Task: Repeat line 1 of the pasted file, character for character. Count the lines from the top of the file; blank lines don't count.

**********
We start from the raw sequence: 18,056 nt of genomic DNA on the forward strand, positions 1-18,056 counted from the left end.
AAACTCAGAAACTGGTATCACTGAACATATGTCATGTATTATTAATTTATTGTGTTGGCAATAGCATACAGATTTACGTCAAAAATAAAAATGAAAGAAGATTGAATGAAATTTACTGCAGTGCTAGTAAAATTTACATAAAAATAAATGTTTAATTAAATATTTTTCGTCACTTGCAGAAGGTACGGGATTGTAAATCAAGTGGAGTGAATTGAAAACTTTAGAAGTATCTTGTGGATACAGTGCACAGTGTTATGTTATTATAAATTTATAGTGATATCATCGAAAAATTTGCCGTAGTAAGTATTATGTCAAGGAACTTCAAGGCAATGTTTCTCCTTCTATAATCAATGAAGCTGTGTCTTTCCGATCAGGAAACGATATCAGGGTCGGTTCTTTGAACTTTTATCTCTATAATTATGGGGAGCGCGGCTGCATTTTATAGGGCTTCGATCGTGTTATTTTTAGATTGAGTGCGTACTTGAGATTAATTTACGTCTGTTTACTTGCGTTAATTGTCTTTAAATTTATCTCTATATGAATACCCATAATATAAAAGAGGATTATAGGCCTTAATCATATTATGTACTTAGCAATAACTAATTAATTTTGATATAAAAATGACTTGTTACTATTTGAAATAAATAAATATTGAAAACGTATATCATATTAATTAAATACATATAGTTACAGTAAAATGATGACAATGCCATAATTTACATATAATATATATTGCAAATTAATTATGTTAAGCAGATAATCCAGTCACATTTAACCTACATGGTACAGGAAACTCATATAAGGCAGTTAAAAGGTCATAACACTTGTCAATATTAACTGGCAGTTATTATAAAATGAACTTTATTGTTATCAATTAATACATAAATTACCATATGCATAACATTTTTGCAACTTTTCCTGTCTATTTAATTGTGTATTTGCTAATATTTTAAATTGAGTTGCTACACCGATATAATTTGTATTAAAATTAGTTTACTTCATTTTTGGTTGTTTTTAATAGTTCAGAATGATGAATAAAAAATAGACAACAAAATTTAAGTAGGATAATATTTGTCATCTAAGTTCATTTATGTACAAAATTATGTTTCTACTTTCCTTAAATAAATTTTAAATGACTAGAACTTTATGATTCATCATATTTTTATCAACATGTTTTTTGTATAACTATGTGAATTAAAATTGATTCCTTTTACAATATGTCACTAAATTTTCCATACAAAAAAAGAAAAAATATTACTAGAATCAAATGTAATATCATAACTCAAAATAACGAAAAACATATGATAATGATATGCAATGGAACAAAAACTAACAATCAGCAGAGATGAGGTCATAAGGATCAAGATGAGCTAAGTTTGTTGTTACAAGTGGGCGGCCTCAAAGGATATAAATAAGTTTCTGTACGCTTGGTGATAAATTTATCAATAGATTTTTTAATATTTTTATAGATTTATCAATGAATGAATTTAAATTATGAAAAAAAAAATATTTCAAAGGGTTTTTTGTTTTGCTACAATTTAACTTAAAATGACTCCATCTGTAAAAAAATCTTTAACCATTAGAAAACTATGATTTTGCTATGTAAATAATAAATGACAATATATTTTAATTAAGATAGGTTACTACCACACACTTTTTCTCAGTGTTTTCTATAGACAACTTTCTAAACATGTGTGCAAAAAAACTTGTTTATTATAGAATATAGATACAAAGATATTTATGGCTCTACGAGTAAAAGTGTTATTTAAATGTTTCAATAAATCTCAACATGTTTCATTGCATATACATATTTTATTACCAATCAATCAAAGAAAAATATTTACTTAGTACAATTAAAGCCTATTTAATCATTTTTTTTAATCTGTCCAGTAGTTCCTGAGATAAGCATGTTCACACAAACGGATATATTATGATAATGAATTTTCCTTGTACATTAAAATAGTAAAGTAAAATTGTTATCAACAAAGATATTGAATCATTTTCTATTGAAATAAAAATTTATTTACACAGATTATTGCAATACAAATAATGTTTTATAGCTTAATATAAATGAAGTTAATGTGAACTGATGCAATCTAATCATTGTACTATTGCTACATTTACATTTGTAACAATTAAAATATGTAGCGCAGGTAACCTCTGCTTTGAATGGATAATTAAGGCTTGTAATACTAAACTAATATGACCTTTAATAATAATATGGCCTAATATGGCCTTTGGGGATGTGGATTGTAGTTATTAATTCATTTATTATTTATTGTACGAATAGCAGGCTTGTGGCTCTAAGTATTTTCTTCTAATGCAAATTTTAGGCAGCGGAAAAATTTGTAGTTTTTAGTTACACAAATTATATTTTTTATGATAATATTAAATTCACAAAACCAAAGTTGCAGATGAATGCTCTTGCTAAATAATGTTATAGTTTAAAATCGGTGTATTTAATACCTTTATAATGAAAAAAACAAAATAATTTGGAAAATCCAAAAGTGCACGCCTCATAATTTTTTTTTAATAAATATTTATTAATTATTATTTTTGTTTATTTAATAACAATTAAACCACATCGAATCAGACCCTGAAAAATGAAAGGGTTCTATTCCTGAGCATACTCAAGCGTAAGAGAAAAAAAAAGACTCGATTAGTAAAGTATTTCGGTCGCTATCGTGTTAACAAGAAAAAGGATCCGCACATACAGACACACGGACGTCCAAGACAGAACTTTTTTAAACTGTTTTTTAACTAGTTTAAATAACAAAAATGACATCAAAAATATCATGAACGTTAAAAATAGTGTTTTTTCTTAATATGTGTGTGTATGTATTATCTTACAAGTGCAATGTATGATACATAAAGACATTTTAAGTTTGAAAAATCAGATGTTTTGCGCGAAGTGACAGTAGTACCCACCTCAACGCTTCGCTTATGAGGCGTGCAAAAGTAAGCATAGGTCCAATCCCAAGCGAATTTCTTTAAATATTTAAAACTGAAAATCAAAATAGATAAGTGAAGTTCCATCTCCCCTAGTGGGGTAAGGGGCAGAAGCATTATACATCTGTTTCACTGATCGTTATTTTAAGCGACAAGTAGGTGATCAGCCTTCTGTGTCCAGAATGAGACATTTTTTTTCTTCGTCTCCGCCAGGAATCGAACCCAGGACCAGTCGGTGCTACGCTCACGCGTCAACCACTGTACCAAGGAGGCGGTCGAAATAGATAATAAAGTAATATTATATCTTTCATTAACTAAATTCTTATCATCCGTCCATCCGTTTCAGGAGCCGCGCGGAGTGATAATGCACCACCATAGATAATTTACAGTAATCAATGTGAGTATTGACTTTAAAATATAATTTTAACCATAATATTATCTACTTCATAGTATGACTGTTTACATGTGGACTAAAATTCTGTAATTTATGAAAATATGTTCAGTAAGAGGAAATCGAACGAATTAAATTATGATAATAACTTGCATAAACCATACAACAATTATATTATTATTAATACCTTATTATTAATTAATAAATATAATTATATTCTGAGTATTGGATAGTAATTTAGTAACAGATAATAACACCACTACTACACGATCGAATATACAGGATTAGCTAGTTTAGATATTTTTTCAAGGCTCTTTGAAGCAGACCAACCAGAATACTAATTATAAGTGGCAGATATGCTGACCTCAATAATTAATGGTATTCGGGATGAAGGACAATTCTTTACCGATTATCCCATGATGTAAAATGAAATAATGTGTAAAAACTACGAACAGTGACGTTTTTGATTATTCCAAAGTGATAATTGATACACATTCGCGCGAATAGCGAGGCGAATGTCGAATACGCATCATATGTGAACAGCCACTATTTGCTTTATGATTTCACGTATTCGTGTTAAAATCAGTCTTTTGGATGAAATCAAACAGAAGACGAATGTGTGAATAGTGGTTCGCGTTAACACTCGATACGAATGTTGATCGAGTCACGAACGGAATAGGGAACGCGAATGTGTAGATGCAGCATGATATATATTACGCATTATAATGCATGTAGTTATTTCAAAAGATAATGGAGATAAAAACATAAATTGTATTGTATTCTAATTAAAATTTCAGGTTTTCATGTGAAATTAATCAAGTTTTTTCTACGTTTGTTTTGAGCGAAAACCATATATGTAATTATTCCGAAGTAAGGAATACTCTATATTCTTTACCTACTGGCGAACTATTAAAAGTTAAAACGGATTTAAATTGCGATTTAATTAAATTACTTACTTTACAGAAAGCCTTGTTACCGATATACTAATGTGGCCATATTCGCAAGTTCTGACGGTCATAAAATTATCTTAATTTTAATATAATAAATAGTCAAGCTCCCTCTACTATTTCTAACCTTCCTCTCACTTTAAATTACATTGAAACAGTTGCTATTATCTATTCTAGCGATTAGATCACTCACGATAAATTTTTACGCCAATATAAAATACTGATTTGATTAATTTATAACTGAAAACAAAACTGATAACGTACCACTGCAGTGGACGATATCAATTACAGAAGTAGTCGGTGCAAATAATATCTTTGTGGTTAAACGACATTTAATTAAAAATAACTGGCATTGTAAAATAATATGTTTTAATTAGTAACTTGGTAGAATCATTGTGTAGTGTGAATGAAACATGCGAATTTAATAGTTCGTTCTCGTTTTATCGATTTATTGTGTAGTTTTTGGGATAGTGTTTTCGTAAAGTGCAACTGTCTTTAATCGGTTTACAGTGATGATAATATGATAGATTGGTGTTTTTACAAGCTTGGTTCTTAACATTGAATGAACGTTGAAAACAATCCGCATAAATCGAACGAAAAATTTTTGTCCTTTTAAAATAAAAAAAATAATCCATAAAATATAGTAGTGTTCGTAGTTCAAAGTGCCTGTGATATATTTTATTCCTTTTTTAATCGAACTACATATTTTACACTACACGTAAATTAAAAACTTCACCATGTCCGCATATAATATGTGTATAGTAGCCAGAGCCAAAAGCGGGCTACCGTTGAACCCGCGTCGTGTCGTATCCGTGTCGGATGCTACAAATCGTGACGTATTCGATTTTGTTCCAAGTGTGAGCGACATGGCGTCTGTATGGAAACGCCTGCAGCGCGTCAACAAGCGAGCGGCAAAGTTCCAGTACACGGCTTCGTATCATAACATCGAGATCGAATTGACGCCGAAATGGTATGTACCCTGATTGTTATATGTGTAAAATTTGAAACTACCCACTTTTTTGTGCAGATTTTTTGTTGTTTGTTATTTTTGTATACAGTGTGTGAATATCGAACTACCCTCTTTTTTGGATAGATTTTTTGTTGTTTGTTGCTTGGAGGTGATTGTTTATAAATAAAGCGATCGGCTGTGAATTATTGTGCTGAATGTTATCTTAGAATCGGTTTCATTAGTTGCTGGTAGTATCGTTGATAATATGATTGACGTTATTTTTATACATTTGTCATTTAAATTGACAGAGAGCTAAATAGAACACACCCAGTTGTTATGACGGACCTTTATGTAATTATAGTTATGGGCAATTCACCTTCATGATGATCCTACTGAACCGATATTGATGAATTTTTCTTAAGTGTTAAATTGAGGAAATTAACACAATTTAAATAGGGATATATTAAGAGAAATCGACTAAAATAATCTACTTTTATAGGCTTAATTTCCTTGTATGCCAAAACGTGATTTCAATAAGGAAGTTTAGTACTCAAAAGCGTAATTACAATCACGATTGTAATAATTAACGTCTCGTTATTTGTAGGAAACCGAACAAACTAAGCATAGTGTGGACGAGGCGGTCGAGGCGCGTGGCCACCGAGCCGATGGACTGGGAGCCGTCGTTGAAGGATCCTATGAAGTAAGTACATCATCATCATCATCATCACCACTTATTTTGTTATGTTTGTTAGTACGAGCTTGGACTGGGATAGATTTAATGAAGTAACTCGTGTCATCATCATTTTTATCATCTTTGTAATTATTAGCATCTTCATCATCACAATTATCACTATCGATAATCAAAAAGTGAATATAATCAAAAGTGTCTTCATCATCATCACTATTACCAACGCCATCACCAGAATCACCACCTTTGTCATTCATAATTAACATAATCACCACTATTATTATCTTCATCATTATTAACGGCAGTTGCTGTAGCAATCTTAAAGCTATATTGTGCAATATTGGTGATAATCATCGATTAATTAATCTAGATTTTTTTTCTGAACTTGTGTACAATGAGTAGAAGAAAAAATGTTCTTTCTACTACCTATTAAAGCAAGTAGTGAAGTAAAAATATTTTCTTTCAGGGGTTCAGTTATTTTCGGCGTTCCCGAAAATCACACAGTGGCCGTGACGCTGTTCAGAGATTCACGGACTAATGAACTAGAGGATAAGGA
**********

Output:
We start from the raw sequence: 18,056 nt of genomic DNA on the forward strand, positions 1-18,056 counted from the left end.